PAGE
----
A New York business may not need a patent, copyright or trademark to protect its valuable trade secrets. Indeed, in some cases, a business trade secret would not be eligible for such protection.
New York is a bit different than most other states in that it does not have any statutes on the books to protect trade secrets. As such, businesses have to rely on the judge-made common law in order to protect their trade secrets.
What is a trade secret under New York law?
It may seem obvious, but a trade secret first and foremost has to be a secret. Information known to the public does not get legal protection.
Furthermore, New York courts will look to the facts and circumstances to decide whether a business gets economic benefits from keeping information a secret from competitors and the general public.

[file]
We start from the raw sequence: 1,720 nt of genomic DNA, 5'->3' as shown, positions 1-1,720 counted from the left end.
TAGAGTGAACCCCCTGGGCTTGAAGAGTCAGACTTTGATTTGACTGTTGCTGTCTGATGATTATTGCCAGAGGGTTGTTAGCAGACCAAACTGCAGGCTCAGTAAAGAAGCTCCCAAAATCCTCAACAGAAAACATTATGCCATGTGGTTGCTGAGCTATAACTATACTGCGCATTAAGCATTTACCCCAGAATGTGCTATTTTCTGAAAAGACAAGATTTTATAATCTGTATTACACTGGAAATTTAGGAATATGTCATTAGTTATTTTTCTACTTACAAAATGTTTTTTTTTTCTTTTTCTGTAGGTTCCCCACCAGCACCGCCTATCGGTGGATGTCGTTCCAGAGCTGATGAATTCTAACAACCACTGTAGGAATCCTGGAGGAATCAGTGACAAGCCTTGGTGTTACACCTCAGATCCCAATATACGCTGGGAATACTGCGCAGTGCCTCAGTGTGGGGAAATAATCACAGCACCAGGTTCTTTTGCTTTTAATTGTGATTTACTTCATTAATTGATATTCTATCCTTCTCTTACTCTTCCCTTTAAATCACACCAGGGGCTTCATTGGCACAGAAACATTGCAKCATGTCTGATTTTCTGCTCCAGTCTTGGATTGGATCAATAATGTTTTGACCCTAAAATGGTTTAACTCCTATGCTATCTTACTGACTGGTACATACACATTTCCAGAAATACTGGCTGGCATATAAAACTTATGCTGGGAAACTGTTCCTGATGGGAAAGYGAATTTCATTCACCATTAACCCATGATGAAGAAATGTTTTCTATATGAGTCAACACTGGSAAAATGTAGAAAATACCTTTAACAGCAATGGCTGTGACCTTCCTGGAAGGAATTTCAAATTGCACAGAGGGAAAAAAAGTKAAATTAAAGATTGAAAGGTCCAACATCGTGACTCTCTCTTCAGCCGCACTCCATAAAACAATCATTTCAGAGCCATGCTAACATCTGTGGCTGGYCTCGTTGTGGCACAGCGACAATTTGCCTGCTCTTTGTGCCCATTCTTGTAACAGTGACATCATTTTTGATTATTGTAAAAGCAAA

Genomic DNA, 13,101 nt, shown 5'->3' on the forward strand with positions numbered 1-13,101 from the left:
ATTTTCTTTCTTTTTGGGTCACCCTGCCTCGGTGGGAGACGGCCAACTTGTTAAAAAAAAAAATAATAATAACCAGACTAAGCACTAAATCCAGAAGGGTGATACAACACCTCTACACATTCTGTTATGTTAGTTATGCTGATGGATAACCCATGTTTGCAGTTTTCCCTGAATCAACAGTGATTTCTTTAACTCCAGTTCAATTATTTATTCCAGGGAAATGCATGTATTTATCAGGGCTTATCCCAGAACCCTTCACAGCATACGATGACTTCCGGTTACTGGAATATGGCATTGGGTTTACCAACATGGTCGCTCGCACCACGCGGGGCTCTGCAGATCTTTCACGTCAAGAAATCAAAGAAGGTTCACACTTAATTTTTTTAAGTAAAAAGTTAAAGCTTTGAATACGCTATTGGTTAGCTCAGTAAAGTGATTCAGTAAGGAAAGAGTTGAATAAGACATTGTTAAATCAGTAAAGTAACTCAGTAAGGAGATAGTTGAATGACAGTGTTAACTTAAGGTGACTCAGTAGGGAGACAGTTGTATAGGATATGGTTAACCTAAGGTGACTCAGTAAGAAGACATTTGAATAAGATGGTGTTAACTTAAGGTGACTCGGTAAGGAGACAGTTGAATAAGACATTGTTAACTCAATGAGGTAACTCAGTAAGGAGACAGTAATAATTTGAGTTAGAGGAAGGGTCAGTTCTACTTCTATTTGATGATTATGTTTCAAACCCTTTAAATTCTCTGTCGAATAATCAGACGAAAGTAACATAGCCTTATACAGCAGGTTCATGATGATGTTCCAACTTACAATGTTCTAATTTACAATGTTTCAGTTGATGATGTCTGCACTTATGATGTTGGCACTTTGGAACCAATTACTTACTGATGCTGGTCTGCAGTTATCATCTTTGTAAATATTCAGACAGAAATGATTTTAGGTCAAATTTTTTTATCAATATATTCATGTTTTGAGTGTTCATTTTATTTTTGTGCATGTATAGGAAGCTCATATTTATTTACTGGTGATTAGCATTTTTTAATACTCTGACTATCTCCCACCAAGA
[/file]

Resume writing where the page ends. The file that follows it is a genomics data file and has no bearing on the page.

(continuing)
To give a clear example, the formula for a New York City’s restaurant’s secret sauce may be a trade secret, but the details of the restaurant’s weekly food and supply orders would not be.
Even if the restaurant would rather not have its orders discussed publicly, there is little to no economic benefit to keeping it secret.
On the other hand, the secret sauce may be what drives the business’s sales, and letting the formula for it fall into a competitor’s hands could cost the business dearly.
Also, in order for information to qualify as a trade secret, a business has to show it took reasonable steps from letting the information leak. A so-called open secret is not a protectable trade secret.
A New York court is supposed to consider a number of factors when deciding whether a business has a protectable trade secret.
Businesses have options when they need to protect their business secrets
Businesses in New York may file litigation against another business or individual for misappropriation of a trade secret.
What this means is the other person must have obtained the secret improperly, such as through spying or breach of an employment duty to keep information confidential.
While it can be a difficult a process, sometimes a business will have to rely on trade secret litigation to protect its economic interests.